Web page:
Arlington, Va.: My boss is blatantly sexually harassing me for the past few weeks. She has made sexual remarks about my appearance, asked me out on a date, and touched me inappropriately. I've told that her behavior isn't appropriate and she laughed at me. She said they'd never take the word of a new employee over someone who's been at the firm for 15 years. She also said her best friend is director of HR and would never even consider action against her. What do I do?

Lily Garcia: First, document everything that is happening. Second, even though your boss has tried to intimidate you into not making a report to HR, you should do so anyway. And tell the head of HR what your boss said about being immune from disciplinary action. Tell him or her that you are making a report because you don't want to believe that the organization would tolerate such lack of integrity.

If the HR department does not respond immediately to mitigate your situation, contact an attorney, the Equal Employment Opportunity Commission, or your state's fair employment practices agency for further guidance.


Columbia, Md.: Thanks for taking my question. I'm 8 months pregnant and my doctor gave me an order of bed rest for the rest of the pregnancy. My company doesn't have any policy concerning this, but does have short term disability. Would a OBGYN's order of bed rest fall under short term disability? In this economy, I can't afford to have leave without pay. Thanks again.

Lily Garcia: I cannot tell you whether your condition would qualify you for short-term disability, but I can tell you that it might. The only way to find out for sure is to consult your HR department.


I believe that debt or bad credit does not per se stand in the way of obtaining a security clearance. : Your best bet is to be honest not only about the foreclosure and the circumstances that led to it, but also about what you're doing to re-establish your credit. Even if there's not much you can do, outline the steps you're taking, and the communications you've had with your lender. Be very forthcoming. It's the only way.

Lily Garcia: Thank you for your insights.


why was the subject hiring 20-somethings that couldn't or wouldn't do the job in the first place?!: Because their salary expectations are so much lower.

Lily Garcia: Maybe so.


What is your suggestion? I have sent out many resume's to the private industry without any solid job offers. : Maybe because you had a typo in those resume's. No one can proof their own work. Always get a pal to proof a resume before sending out.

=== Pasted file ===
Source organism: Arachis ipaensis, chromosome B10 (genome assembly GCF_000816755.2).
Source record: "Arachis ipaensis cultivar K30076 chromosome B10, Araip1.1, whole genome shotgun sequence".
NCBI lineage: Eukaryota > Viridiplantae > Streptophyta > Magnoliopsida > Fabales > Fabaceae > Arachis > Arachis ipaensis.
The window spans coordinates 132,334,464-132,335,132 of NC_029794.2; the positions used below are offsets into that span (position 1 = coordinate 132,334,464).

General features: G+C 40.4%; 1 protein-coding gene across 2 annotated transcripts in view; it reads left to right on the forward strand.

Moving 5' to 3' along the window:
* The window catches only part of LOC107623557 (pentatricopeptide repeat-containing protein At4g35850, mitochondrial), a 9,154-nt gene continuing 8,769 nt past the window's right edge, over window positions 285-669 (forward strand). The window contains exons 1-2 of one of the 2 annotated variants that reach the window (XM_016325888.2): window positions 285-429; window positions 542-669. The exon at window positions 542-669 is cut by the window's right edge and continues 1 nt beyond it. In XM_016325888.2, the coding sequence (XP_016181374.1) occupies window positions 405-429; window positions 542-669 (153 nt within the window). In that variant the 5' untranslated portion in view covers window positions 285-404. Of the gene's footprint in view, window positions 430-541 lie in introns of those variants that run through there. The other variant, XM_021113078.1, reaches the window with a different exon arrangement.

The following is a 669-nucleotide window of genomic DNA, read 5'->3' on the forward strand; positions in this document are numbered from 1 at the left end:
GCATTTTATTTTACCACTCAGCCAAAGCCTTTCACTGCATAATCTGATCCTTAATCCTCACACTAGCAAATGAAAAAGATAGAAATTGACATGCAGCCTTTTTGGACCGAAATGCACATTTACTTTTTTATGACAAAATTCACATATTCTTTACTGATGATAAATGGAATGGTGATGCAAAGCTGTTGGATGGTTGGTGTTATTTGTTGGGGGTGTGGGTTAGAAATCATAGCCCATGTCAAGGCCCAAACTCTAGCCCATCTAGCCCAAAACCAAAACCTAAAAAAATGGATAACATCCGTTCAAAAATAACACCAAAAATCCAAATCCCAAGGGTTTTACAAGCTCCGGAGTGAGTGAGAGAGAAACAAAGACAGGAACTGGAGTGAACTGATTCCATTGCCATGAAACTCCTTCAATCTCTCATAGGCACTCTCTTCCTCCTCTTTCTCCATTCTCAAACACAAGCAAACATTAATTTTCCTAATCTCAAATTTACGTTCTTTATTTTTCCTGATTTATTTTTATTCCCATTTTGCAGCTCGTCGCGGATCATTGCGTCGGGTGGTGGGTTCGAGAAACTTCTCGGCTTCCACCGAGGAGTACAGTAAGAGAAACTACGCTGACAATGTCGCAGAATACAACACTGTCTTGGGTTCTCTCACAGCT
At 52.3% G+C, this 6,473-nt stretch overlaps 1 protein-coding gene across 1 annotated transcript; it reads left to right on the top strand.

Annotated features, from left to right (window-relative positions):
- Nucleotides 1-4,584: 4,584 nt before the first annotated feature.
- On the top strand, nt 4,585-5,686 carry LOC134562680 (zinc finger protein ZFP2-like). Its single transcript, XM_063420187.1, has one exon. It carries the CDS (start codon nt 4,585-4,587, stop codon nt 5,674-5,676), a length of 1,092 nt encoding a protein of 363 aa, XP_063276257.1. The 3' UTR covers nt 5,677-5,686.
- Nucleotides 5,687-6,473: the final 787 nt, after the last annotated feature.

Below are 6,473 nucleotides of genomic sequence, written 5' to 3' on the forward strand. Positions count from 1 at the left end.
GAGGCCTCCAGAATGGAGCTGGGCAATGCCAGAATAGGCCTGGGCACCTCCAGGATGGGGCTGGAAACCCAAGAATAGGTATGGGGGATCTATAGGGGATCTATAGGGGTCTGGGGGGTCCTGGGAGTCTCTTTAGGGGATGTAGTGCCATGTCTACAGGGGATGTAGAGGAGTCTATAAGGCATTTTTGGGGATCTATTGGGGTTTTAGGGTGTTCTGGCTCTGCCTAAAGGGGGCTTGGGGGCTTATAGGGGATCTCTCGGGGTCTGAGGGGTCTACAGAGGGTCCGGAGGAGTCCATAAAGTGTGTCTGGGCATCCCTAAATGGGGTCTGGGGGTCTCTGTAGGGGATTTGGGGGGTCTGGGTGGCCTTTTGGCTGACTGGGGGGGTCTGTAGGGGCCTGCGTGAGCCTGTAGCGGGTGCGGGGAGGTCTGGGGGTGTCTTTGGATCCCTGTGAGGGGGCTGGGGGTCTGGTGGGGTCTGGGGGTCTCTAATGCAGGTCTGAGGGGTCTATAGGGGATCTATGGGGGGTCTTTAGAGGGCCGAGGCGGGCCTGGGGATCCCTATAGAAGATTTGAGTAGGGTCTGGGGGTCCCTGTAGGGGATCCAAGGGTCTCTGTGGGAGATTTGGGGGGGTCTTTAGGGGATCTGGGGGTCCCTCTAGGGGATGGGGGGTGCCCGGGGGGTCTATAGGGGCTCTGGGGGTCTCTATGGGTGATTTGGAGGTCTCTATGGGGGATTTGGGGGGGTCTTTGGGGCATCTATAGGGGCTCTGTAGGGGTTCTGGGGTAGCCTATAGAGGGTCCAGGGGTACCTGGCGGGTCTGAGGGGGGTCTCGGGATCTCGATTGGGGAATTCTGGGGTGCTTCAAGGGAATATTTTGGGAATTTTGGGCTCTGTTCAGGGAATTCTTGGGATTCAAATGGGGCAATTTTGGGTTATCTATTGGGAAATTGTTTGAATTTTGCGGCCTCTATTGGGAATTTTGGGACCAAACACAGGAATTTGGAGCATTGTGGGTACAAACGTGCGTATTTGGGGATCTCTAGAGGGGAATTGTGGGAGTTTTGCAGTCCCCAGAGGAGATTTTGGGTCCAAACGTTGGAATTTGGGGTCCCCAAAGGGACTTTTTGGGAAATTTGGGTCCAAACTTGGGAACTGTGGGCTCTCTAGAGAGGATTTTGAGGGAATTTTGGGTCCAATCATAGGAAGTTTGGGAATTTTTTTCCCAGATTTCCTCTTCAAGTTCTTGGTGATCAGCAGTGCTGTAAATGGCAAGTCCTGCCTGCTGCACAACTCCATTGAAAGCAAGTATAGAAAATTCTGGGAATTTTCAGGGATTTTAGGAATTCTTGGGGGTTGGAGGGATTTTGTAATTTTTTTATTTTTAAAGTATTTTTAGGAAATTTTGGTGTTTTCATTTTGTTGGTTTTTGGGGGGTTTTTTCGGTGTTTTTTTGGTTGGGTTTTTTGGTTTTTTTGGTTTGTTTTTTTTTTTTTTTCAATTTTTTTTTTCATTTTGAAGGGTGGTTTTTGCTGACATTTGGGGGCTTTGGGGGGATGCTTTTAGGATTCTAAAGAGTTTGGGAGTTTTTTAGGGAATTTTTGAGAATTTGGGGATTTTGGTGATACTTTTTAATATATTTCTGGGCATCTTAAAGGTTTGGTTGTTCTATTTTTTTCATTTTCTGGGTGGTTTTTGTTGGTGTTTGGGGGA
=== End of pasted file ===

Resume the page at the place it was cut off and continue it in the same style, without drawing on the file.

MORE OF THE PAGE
Lily Garcia: It's never a bad idea to have someone else review your resume.


Re Washington, D.C.: Regarding the job board postings being out of date: From my experience as a hiring manager, I find that we promptly remove listings from our company website as they were filled, while our postings on Monster and CareerBuilder were left until they expired.

The thinking is probably that the company has paid for X amount of days on the job listing, so just leave it, rather than pulling the ad early, and not getting the company's money's worth.

Lily Garcia: Thanks for sharing your perspective.


Credit Rating and Security Clearance: Being that I am currently going through the security clearance process, I know that the red flag over credit rating only occurs if you're 180 days past due on your bills, or you have collections that are 180 days past due.

The best thing to do is be honest about what happened and why you were foreclosed. You will be interviewed for your security clearance. This is time to being up your financial affairs. If the investigator doesn't ask, volunteer the information. It is better to acknowledge the problem and be open and honest about it. That speaks volumes about your character, which can affect how the investigator perceives your trustworthiness. If you don't mention it, or try to hide it, that will be more damning.

Lily Garcia: Thanks. That is very helpful advice.


Work makes me depressed too: And I tell myself I could not afford health insurance or medication without this soul sucking job.